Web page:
Here is the thing that everyone should have learned about Doug Pederson by now: You underestimate him and his football team at your peril, at a potential cost to your credibility.
The Eagles were dead meat after Carson Wentz went down in December 2017. They were underdogs, famously, against the Falcons and the Vikings in the playoffs, and they were deader meat against Bill Belichick and Tom Brady and the Patriots dynasty. They were done for last year after an embarrassing loss to the Saints in New Orleans and an overtime heartbreaker to the Cowboys in Dallas, a game in which Pederson appeared to have lost his gambler’s nerve, the very quality that had given his coaching performance in 2017 its gleam of genius. And without Wentz again, they were roadkill-in-waiting for the Los Angeles Rams in early December – the night, as it turned out, the Eagles began saving their season.
Compared to those crossroads and odds, what the Eagles face now, with their record 1-2 ahead of a Thursday night game against the Packers at Lambeau Field, shouldn’t seem so daunting. None of this recent history assures the Eagles of winning Thursday, of course. But it does mean that the cloud of civic dispiritedness that settled over the region after their 27-24 loss Sunday to the Lions – that settles over the region after every Eagles loss – isn’t necessarily a harbinger of a wasted season to come.
The Eagles could have beaten the Falcons last week. They should have beaten the Lions on Sunday. But Pederson and the team’s veterans have been here before, with more on the line than a bad start to a season, with a roster as injury-riddled as this one now is, and they’ve pulled themselves back from the canyon’s edge. That experience can only help them now.
“We can totally relate to our circumstances the last couple of seasons,” Pederson said Monday. “But the one thing, I think, for me as the head coach, that stands out in these last couple of games are just the self-inflicting wounds: the turnovers, the penalties, things that have cost us yards or cost us points in obviously these two games. So if we just eliminate that – take the injuries aside – we have a chance to win both football games. [If] we just make the plays that kind of come our way, make those plays, then maybe we're talking a different story. So I can draw a little bit on the injury front from the last couple of seasons, but honestly, that's not what's keeping us from winning these two games.”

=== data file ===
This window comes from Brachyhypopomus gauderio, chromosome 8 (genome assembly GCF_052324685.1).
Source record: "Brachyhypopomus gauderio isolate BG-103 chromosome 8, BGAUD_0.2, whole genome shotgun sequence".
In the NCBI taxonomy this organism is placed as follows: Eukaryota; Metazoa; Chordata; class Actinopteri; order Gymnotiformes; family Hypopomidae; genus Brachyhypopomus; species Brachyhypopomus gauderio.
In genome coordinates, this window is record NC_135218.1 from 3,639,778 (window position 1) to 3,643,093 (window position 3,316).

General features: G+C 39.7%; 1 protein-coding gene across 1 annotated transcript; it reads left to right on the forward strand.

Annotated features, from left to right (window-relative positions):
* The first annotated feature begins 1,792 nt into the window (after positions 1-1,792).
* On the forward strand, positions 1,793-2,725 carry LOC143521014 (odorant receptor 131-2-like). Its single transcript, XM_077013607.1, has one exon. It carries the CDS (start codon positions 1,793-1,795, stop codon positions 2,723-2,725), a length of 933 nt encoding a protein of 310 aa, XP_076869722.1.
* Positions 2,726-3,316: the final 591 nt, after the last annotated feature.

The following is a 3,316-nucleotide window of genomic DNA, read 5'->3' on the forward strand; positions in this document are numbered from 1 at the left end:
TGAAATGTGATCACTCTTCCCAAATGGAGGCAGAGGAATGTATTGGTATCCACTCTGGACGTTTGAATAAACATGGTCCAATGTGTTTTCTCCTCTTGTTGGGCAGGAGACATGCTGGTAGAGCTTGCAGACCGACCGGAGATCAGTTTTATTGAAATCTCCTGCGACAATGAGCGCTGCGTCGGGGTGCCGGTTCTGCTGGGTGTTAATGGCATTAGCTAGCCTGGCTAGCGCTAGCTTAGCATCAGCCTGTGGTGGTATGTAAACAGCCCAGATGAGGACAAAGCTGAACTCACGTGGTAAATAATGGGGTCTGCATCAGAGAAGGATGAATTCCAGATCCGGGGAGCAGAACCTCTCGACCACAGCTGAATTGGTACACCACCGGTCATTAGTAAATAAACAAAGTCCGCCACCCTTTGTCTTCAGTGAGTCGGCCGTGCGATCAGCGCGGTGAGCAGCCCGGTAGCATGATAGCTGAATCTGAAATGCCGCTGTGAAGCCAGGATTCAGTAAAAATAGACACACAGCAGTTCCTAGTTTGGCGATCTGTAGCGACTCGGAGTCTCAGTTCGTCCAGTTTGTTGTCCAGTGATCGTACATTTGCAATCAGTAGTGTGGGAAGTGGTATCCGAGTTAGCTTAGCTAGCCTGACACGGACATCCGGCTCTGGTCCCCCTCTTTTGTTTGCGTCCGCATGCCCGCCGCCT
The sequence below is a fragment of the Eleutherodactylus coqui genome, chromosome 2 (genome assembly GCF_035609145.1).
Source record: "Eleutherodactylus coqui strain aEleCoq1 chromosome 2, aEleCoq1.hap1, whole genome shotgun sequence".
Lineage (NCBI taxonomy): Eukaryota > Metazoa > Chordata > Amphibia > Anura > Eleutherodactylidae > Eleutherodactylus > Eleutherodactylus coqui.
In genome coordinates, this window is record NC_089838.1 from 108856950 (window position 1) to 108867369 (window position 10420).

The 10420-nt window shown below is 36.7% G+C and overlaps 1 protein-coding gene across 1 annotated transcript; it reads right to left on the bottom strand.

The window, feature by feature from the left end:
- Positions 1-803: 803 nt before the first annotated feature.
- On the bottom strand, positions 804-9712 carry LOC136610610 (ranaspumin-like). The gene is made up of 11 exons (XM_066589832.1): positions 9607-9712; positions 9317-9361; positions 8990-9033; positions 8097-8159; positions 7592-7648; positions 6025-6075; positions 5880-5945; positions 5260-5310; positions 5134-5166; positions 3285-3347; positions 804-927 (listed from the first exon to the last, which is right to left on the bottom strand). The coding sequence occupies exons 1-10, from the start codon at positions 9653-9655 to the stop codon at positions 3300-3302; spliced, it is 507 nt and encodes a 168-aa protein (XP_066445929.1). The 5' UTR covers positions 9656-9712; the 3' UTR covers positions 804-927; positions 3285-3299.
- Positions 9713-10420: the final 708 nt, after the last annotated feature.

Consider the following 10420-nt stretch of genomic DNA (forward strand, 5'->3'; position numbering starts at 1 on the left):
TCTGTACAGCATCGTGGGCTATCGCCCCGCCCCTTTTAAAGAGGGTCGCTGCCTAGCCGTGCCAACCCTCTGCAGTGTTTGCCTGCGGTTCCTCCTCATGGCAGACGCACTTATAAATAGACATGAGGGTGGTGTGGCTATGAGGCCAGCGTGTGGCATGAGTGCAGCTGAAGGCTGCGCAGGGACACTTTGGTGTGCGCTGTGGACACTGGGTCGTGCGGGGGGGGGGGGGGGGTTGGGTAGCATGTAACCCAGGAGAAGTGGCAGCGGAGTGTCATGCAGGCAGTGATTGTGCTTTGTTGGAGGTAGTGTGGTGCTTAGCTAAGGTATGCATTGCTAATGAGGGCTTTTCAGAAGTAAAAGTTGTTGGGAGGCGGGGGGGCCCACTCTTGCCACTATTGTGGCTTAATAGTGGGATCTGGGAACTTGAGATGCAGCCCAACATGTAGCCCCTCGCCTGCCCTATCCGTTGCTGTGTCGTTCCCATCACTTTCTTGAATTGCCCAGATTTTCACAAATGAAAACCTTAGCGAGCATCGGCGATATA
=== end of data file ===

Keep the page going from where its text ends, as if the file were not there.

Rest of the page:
No, what has kept them from being 3-0 is themselves: the dropped passes, the fumbles, the kinds of errors that ought to be easily corrected. Someone asked Pederson on Monday if there was a way to use all those drops by the Eagles’ skill-position players – Nelson Agholor, Dallas Goedert, Mack Hollins, J.J. Arcega-Whiteside – as teaching points, and he responded as if the question had offended him. “Teaching points?” he said. “Catch the ball.” The solution is that simple, that fundamental. And in a league that can be split into two divisions – the Patriots and Parity – there are few problems that a generally competent team can’t fix in a week, or even in three days.
“I talk a lot about ‘Hold your focus,’” he said. “This game comes down to a one-play-at-a-time mentality, and you have to be engaged on that play: maximum effort, maximum concentration. Sometimes, when fatigue might set in or maybe you’re dealing with a nagging injury or something like that, it just draws from your attention.
“When I say to the team that everything matters – everything matters – and it comes down to your attention to detail during the week, how we prepare, how the coaches prepare, the players, how they study, there are a lot of factors that can go into that. And then I tell the guys a lot, ‘Listen, when the play comes your way or when the ball comes your way, make that play. Make that play.’ That sounds easy, but obviously it's extremely hard.”
In 2017 and 2018, Pederson was better at handling that challenge than just about any coach in the NFL. Here’s his first such situation in 2019. The Packers are 3-0, and Aaron Rodgers might tear apart Jim Schwartz’s suspect group of cornerbacks. Of course, the Eagles could end up limping home from Green Bay with a 1-3 record, with so many justifiable doubts. Just remember: They have been here before, and no matter how difficult and improbable it might be to envision now, no one should be surprised if they quell those doubts again.